The name Altbier, which literally means old beer, refers to the pre-lager brewing method of using a warm top-fermenting yeast like British pale ales. Over time the Alt yeast adjusted to lower temperatures, and the Alt brewers would store or lager the beer after fermentation, leading to a cleaner, crisper beer than is the norm for an ale.
The Bavarian Reinheitsgebot of 1516, was drawn up to ensure the production of decent-quality beer; however, this decree did not affect brewers of the Rhineland. As such, the brewing traditions in this region developed slightly differently. For example, brewing during the summer was illegal in Bavaria, but the cooler climate of the Rhineland allowed Alt brewers to brew all year long and to experiment with storing fermented beer in cool caves and cellars.
The name "altbier" first appeared in the 1800s to differentiate the beers of Düsseldorf from the new pale lager that was gaining a hold on Germany. Brewers in Düsseldorf used the pale malts that were used for the modern pale lagers, but retained the old ("alt") method of using warm fermenting yeasts.
The first brewery to use the name Alt was Schumacher which opened in 1838. The founder, Mathias Schumacher, allowed the pale ale to mature in cool conditions in wooden casks for longer than normal, and laid the foundation for the modern alt beer - an amber colored, lagered ale. The result is a pale ale that has some of the lean, dryness of a lager, with the fruity notes of an ale.
Up to the 1950s, Alt was also called Düssel (from Düsseldorf), but since the term is not a Protected Designation of Origin, Altbier may also be produced outside of the Düsseldorf region. Venlo, a city in the Netherlands on the German border near Düsseldorf, produced the first Dutch Altbier. Similar varieties, also called altbiers, are associated with some other cities in Germany, particularly Hannover. Altbier is also brewed in small quantities in Austria, Switzerland and the United States.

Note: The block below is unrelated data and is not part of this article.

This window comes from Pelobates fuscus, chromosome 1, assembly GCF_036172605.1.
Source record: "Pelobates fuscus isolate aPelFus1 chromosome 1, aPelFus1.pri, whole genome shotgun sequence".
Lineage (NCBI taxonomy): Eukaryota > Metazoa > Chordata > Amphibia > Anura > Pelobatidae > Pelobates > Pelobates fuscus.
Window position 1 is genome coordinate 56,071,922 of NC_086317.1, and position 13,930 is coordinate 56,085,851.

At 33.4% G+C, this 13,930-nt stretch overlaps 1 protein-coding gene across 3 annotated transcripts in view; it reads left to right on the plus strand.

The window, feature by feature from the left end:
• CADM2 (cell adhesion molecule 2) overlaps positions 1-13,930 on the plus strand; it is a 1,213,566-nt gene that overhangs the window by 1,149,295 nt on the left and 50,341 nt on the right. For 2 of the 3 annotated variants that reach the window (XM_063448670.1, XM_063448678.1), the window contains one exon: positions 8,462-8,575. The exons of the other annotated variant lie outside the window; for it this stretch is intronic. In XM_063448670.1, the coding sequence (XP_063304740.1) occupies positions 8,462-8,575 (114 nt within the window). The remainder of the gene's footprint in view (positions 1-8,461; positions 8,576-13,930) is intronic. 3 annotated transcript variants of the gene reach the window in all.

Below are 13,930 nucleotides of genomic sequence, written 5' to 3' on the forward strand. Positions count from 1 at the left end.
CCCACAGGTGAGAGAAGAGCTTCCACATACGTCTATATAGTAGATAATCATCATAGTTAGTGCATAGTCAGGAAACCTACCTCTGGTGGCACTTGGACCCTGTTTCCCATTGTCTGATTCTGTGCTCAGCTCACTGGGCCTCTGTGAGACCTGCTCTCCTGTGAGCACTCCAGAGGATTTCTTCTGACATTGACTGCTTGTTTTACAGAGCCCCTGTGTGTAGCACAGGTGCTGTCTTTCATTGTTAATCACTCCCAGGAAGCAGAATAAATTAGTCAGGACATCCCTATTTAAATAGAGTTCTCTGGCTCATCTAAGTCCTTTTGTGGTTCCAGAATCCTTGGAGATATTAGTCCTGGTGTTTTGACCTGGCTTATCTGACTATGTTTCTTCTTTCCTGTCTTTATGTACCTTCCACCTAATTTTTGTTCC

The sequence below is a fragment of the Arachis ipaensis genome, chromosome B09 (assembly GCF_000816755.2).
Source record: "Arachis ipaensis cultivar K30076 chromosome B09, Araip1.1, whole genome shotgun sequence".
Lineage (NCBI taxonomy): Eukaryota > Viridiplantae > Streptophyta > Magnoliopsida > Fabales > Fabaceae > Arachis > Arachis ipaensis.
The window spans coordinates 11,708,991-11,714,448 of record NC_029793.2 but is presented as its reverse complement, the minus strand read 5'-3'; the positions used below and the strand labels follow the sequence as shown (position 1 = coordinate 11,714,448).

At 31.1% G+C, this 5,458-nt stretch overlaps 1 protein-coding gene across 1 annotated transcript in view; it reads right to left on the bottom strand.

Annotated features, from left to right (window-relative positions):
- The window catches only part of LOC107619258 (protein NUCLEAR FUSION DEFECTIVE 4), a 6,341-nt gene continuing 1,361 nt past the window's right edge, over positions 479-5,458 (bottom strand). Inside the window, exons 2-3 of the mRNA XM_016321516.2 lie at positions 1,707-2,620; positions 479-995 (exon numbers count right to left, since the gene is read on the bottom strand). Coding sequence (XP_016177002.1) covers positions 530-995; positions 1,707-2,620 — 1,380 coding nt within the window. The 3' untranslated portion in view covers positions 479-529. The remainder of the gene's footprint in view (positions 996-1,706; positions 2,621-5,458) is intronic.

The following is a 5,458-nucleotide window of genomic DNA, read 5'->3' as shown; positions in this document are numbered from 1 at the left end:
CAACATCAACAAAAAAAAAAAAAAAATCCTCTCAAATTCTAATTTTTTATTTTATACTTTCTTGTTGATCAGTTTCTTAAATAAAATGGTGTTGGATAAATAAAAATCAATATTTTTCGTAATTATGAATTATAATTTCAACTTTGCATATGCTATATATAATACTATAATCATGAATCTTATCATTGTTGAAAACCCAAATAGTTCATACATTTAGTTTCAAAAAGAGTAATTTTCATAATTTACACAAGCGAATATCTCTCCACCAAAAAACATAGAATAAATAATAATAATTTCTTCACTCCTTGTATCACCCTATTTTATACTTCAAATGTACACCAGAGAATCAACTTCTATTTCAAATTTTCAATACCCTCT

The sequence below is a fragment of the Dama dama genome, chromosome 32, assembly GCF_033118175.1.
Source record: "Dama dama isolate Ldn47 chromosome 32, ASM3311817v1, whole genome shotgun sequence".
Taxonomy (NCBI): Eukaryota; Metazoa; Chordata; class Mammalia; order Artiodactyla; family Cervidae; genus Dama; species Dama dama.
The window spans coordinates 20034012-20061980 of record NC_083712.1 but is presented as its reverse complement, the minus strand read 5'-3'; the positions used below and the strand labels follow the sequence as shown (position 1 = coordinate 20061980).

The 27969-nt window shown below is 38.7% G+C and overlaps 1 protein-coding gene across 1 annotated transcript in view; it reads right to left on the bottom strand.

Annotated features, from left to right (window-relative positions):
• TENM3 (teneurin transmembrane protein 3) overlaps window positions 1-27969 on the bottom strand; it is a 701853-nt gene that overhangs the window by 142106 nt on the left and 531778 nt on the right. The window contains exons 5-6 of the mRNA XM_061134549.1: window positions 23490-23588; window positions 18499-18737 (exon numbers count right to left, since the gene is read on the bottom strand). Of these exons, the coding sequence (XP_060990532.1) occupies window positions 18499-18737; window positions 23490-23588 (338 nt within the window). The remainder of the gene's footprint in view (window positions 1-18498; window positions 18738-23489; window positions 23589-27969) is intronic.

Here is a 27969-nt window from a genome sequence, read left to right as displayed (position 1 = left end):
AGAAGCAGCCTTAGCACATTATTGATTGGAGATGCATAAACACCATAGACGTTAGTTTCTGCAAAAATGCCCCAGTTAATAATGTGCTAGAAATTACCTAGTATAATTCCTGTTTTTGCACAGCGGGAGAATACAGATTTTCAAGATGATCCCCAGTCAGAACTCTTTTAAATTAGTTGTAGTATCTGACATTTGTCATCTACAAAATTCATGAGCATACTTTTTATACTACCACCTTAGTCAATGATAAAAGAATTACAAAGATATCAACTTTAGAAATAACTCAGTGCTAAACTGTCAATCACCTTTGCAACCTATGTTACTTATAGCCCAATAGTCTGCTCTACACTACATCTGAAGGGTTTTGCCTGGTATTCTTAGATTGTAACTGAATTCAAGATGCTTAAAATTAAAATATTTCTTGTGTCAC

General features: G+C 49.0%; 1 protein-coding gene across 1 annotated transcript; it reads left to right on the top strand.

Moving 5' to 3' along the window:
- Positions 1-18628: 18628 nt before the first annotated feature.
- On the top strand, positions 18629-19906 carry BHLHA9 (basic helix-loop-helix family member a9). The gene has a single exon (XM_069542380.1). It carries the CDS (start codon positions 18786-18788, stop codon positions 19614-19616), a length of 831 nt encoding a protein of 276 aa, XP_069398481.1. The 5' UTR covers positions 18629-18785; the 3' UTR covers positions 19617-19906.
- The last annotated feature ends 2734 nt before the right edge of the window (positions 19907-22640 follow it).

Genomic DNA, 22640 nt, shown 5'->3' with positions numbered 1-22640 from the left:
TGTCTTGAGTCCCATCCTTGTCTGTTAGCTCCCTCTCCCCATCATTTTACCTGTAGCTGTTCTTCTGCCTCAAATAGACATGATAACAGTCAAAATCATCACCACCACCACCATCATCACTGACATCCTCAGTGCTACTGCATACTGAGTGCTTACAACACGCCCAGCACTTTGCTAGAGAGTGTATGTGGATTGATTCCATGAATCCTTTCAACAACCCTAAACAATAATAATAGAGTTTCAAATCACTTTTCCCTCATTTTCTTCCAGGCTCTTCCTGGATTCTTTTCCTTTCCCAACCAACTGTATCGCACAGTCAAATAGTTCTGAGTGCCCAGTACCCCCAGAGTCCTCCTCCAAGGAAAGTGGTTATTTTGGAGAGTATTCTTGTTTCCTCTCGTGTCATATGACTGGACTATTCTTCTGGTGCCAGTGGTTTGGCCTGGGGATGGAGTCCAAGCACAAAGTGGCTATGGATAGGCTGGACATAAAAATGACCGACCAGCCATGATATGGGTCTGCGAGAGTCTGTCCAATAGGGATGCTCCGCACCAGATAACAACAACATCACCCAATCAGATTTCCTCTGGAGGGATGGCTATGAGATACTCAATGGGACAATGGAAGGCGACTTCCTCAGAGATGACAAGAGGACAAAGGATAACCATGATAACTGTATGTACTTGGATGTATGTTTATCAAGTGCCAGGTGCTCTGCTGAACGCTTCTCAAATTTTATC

Düsseldorf and Cologne are long-time rivals, though today it mostly comes down to whose beer is better, Düsseldorf's Altbier or Cologne's Kölsch, another top-fermented beer.
Some alt breweries have a tradition of producing a strong ale known as Sticke Alt, coming from a local dialect word meaning "secret". It is generally a seasonal or special occasion brew, and is stronger and sometimes darker than the brewery's standard output.
At present, there are four brewpubs in Düsseldorf which brew Altbier on premises. These beers have greater character than those brewed by larger breweries, and are worthwhile seeking out during a visit to Düsseldorf. The brewpubs are (alphabetically):
Three of the four are located in the Old Town (Altstadt); the other (Schumacher) is located between the Altstadt and the main rail station (Hauptbahnhof), and also maintains an establishment in the Altstadt, Goldener Kessel, directly across the street from Schlüssel.
Each produces a special, secret, seasonal "Sticke" version in small quantities, though the names vary: Schlüssel spells it "Stike", without the "c", while Schumacher calls its special beer "Latzenbier", meaning "slat beer", possibly because the kegs from which it was poured had been stored on raised shelves. Füchschen's seasonal is its Weinachtsbier (Christmas beer), available in bottles starting mid-November, and served in the brewpub on Christmas Eve.
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